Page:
Binance.US and the Securities and Exchange Commission have reached an agreement that avoids a total asset freeze at the cryptocurrency exchange while the SEC’s lawsuit against it proceeds.
Under the deal announced Saturday, Binance Holdings, BAM Management US, BAM Trading Services and founder Changpeng “CZ” Zhao will repatriate Binance.US customer assets to the U.S.
Binance.US customers are permitted to withdraw funds from the platform, according to the order filed by US judge Amy Berman Jackson in Washington federal court.
Read the court order here.
Read the SEC statement here.
In its June 5 lawsuit, the SEC had accused Binance and Zhao of mishandling customer funds, misleading investors and regulators, and breaking securities rules. It also asked for the repatriation of crypto belonging to US customers, a request made when there is a risk assets may be lost or concealed.
The deal is in response to an SEC motion to freeze all of Binance.US’s assets while the securities-related charges are being considered by the court. The SEC said it was concerned that funds could be moved offshore or records destroyed if it was not granted a temporary restraining order.
However, Judge Amy Berman Jackson, of the District Court for the District of Columbia, told the parties that it would be better for them to come to an agreement.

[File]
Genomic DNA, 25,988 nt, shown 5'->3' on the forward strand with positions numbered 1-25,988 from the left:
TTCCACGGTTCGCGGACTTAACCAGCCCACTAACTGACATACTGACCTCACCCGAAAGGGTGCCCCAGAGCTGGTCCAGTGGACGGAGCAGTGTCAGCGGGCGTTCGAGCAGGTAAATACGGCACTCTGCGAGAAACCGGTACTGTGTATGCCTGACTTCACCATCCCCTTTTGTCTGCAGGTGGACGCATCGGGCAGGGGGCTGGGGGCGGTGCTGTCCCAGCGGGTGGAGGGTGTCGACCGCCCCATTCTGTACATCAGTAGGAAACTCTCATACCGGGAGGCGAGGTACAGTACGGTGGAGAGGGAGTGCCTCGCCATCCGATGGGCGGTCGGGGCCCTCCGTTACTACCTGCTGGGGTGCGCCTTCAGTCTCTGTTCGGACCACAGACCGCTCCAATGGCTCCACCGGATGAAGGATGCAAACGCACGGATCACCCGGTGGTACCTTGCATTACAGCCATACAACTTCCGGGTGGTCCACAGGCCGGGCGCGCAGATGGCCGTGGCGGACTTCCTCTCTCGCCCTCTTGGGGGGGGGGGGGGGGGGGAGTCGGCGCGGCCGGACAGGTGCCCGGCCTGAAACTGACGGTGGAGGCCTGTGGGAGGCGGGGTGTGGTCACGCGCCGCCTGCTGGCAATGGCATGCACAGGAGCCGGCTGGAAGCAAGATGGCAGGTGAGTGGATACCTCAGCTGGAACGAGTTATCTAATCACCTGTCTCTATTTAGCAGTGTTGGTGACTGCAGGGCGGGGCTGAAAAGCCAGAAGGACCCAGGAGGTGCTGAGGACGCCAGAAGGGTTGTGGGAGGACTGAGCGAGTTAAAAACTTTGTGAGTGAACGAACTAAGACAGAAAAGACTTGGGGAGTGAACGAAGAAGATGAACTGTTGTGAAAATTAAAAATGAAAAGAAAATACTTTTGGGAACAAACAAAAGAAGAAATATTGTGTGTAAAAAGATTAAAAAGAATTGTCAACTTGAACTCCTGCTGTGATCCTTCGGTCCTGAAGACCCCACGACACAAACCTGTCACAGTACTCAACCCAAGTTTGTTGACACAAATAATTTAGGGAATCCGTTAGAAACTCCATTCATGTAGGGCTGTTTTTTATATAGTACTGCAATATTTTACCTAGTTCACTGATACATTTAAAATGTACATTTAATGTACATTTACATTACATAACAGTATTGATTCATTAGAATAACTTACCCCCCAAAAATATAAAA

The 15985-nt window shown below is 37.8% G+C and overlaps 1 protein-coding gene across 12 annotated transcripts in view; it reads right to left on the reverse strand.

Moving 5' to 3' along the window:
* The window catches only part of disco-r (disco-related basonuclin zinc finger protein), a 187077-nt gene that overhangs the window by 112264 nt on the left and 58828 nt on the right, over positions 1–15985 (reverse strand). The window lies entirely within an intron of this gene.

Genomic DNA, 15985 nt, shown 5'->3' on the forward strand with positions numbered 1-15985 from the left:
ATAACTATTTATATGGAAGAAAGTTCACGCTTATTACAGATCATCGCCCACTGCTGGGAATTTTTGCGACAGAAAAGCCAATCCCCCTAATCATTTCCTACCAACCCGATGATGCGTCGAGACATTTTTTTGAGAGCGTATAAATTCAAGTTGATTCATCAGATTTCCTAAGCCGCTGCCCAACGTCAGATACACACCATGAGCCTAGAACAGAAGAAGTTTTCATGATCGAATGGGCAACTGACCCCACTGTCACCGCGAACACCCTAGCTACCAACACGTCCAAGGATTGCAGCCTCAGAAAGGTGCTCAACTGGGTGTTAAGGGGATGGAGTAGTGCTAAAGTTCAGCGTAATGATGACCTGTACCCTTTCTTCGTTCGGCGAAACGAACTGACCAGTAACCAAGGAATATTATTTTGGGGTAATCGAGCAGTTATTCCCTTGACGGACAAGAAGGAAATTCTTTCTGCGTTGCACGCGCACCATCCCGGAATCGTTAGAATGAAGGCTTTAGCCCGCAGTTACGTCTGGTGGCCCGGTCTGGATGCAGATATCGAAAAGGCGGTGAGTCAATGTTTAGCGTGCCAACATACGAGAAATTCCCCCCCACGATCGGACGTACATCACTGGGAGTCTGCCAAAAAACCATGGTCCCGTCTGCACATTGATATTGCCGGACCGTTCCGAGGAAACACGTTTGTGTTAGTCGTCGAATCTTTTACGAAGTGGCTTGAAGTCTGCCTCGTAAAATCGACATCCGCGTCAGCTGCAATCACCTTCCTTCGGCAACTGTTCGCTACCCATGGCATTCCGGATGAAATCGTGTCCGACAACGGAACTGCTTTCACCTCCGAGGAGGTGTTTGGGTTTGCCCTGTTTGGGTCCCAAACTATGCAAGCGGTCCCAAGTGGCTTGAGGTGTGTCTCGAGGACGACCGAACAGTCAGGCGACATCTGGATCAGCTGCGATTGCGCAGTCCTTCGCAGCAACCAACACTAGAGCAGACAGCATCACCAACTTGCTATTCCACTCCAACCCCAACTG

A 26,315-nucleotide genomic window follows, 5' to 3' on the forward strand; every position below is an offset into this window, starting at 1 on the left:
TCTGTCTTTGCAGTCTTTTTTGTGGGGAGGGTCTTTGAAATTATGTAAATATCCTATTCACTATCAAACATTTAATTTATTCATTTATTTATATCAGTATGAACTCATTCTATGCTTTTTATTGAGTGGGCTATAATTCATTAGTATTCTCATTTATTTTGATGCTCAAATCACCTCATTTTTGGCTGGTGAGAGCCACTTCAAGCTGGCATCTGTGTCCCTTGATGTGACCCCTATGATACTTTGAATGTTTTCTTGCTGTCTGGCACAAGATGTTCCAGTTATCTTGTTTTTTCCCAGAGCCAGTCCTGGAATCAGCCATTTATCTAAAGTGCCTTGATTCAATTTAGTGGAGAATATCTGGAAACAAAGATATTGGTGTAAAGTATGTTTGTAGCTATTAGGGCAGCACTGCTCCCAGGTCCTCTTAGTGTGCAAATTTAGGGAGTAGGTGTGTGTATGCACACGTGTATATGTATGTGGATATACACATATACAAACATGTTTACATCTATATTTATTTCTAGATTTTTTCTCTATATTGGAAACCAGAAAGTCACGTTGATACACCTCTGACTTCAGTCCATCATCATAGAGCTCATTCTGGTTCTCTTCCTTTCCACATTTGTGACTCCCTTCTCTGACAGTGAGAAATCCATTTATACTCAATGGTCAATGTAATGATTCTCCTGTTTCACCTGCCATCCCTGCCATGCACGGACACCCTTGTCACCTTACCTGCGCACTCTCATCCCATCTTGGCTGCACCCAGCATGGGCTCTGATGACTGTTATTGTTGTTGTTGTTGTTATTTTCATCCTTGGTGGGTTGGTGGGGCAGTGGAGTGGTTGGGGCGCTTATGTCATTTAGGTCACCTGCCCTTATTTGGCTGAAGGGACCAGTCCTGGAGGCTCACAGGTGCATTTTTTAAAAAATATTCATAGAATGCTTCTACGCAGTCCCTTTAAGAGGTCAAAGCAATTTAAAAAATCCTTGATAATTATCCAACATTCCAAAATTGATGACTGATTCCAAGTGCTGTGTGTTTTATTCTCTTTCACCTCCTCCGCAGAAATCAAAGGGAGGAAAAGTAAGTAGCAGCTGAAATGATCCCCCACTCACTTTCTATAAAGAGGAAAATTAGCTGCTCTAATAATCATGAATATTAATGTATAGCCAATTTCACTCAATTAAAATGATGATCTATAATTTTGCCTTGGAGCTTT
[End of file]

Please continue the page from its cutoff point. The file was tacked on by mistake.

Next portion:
Binance, Binance.US and the SEC agreed to ensure that only Binance.US employees could access customer funds in the short term, according to the court documents. Under the agreement Binance.US will take steps to make sure that no Binance Holdings officials have access to private keys for its various wallets, hardware wallets or root access to Binance.US’s Amazon Web Services tools, the filings showed.
Binance.US says customer assets are safe and argued that blocking the flow of all funds would cripple its business.
The U.S. affiliate of Binance halted dollar deposits last week and gave customers until June 13 to withdraw their dollar funds, after the SEC asked a court to freeze its assets.
Binance.US on Saturday said it was “pleased” that the disagreement over the SEC’s request was resolved on mutually acceptable terms, though it maintains that the call for a freeze was “entirely unwarranted,” Bloomberg reported.